According to the Palisades Interstate Park website, the property was purchased by John D. Rockefeller Jr. in 1930, along with much of the surrounding area, in an attempt to halt over-development of the cliffs spurred by the newly built George Washington Bridge.
The room above the garage.
On the side of the house, the year of construction is clearly visible.
The top of the garage, where the patio was located. Note the tiles mostly still intact. The hole on the patio is from where a column once stood.
An old photograph shows the patio and the columns that once supported the pergola.
The curved double staircase was a nice touch.
The two images below were captured from similar angles and provide a glimpse of what it looked like then and the reality of now.
As we walked further down the embankment and got closer to the cliff, we came to what once was a pool or pond. Below is an image of the pond in its former splendor.
Doesn’t quite look the same today.
Standing in what used to be the pond are some of the small columns that were part of the railing that bordered the pond. Scroll up to the top of the page and use the first image of Cliff Dale as a reference.
When we were done exploring, we sat near the edge of the cliff and relaxed a bit. Imagining how it must have been to live up here in such wonderful surroundings. Once we were done daydreaming, we headed back to the Long Path and continued heading south.
About a 1/2 mile from Cliff Dale, we arrived at the Alpine Lookout. It is a pull-off overlook in Alpine, about 3 miles north of Parkway Exit 1, opposite Yonkers and accessible from the northbound Parkway only. The Long Path follows a paved walkway along an iron railing on the edge of the cliff.
Manuel Rionda a Sugar Baron who owned sugarcane plantations in Cuba, built the sprawling “Rio Vista,” the largest of the Palisades estates. The manor house was where Alpine Lookout is today.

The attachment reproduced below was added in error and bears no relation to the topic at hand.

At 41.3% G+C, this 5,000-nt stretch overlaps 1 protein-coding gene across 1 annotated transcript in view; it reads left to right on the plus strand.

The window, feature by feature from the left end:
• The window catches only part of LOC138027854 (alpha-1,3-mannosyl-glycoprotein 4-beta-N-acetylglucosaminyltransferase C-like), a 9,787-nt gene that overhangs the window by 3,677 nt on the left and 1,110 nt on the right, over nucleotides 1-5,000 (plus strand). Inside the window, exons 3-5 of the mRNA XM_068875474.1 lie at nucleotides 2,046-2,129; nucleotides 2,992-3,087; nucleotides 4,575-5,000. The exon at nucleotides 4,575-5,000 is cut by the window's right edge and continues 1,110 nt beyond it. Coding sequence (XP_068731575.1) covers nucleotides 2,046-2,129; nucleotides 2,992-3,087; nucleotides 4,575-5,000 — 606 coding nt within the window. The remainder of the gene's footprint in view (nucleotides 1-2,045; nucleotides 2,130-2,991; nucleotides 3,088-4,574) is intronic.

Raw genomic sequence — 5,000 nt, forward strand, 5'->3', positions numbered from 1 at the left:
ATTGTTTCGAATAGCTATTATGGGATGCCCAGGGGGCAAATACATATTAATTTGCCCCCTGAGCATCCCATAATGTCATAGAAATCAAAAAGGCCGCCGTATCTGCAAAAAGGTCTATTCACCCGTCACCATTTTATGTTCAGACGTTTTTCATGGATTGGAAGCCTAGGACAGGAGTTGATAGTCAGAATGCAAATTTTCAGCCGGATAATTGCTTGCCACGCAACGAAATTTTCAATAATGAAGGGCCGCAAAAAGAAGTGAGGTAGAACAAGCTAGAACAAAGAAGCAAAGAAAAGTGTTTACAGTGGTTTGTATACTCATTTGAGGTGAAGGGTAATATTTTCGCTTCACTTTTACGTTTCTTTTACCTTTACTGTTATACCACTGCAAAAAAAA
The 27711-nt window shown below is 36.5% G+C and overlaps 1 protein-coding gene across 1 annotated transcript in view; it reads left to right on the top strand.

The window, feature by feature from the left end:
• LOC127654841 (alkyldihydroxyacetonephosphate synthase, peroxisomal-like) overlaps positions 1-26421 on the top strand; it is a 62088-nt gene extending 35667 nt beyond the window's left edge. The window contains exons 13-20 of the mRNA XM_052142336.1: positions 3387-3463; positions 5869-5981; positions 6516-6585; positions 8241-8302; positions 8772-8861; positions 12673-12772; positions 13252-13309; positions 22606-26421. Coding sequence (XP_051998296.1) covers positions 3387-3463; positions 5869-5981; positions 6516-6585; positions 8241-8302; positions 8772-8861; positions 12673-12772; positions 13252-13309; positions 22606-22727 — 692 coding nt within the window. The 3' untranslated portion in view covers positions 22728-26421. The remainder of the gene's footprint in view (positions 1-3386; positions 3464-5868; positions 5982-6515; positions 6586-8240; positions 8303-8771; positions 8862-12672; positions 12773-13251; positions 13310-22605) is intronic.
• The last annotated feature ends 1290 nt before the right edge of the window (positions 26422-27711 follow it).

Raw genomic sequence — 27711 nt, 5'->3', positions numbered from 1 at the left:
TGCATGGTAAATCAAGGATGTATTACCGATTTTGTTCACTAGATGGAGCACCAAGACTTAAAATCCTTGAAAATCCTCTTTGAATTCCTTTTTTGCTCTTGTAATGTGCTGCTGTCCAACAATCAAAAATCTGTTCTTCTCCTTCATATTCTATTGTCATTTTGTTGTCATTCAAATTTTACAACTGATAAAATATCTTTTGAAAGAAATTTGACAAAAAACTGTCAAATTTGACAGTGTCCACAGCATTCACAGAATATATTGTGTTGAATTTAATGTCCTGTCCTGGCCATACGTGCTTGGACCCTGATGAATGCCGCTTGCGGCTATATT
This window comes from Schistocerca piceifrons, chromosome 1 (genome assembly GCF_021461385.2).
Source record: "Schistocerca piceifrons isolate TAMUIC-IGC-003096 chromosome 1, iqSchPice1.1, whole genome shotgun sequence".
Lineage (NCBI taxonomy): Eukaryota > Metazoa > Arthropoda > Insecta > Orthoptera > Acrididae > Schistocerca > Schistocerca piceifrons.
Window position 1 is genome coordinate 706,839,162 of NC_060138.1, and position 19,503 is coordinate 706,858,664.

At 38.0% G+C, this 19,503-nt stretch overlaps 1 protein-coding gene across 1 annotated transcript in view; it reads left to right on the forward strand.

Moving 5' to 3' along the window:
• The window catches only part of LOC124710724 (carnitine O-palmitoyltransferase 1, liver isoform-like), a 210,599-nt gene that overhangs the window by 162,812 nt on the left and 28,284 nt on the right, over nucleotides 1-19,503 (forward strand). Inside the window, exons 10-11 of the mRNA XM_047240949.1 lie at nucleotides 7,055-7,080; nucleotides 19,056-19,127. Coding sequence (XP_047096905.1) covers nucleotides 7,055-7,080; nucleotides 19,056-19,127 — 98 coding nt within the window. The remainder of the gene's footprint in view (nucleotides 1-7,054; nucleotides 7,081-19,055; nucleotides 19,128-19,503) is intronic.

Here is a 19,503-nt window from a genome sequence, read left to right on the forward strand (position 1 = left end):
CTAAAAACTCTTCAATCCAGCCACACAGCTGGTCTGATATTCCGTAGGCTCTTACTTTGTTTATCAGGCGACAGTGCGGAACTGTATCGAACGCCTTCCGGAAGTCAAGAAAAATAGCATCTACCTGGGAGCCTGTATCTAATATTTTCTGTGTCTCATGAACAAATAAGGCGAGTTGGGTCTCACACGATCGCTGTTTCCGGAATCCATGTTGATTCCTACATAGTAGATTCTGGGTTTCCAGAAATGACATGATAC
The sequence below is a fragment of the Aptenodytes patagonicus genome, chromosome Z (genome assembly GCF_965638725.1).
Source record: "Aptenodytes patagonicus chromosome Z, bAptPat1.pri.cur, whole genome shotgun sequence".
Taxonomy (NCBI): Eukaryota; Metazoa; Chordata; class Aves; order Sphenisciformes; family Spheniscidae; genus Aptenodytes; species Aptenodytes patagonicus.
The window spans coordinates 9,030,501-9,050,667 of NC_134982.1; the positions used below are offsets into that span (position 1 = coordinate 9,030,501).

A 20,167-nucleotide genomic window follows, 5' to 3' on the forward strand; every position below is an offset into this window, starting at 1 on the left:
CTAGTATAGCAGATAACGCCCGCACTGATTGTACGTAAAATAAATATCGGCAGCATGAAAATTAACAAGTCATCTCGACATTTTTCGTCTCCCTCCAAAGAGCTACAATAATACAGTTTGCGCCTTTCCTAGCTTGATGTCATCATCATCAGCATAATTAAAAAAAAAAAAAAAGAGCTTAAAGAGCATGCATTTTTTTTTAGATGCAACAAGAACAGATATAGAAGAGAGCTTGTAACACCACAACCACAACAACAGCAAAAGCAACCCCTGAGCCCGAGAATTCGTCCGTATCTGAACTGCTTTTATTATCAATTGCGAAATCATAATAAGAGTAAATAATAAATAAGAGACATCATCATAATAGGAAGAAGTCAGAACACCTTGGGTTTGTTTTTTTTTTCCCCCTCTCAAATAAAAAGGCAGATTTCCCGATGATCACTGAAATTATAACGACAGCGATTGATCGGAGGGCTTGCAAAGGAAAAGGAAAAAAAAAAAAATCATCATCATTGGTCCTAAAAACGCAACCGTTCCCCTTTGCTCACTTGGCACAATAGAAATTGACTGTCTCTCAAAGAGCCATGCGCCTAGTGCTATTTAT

The wrought iron fencing still along the cliff edge is from Rio Vista.
A view of a barge parked in the middle of the Hudson River with Yonkers in the background.
We walked along the railing and back into the woods where the Long Path reaches a parapet that juts out over the cliff, with views up and down the Hudson River.
I wouldn’t trust the railings as they felt a little shaky.
Looking north up the Hudson River from the parapet.
Still following the Aqua-blazed Long Path, we walked by another foundation. This one was a little different due to the coloring of the stones.
As the trail began to run closer to the Palisades Interstate Parkway, we came to a junction with the Red-blazed Huyler’s Landing Trail. We turned left and began to descend towards the river. At this point we had now traveled a little over 2 miles.
Of the five trails that run from the cliffs to the river, the easiest is the red-blazed Huyler’s Landing Trail, an old wagon route that gradually descends 400 feet from the Long Path to the Shore Trail.
When the trail emerges on Henry Hudson Drive, we turned left and walked on the paved road about 300 feet. We then turned right at a chain and continued our descent towards the river.
Upon reaching the river, we arrived at Huyler’s Landing. In November of 1776, British and Hessian troops led by General Cornwallis crossed the Hudson River from New York City, causing the American troops to abandon their encampment at Fort Lee and begin a retreat across New Jersey. It is believed that they disembarked here at Huyler’s Landing, which was then called “Lower Closter Landing” or “the New Dock.”
We sat on a log here and took a short rest as we enjoyed a hydration break along with the view.
We then proceeded to head north along the Shore Trail with the river to our right as it hugs the shoreline.
In about a 1/2 mile, the Shore Trail ascends and begins to veer away from the river.
The trail then led us back near the water and we decided to stop. I had read that a squadron of French fighter jets were supposed to fly from Stewart Airport in New Windsor, down the Hudson River, just south of the Statue of Liberty and then back up the Hudson River. I had read that it would happen at noon which was ten minutes away. This was a good vantage point to watch and/or capture some images as they flew by, otherwise, we would be blocked by tree cover along the trail. It didn’t take long because after a few minutes we heard the roar of the engines as they came into view.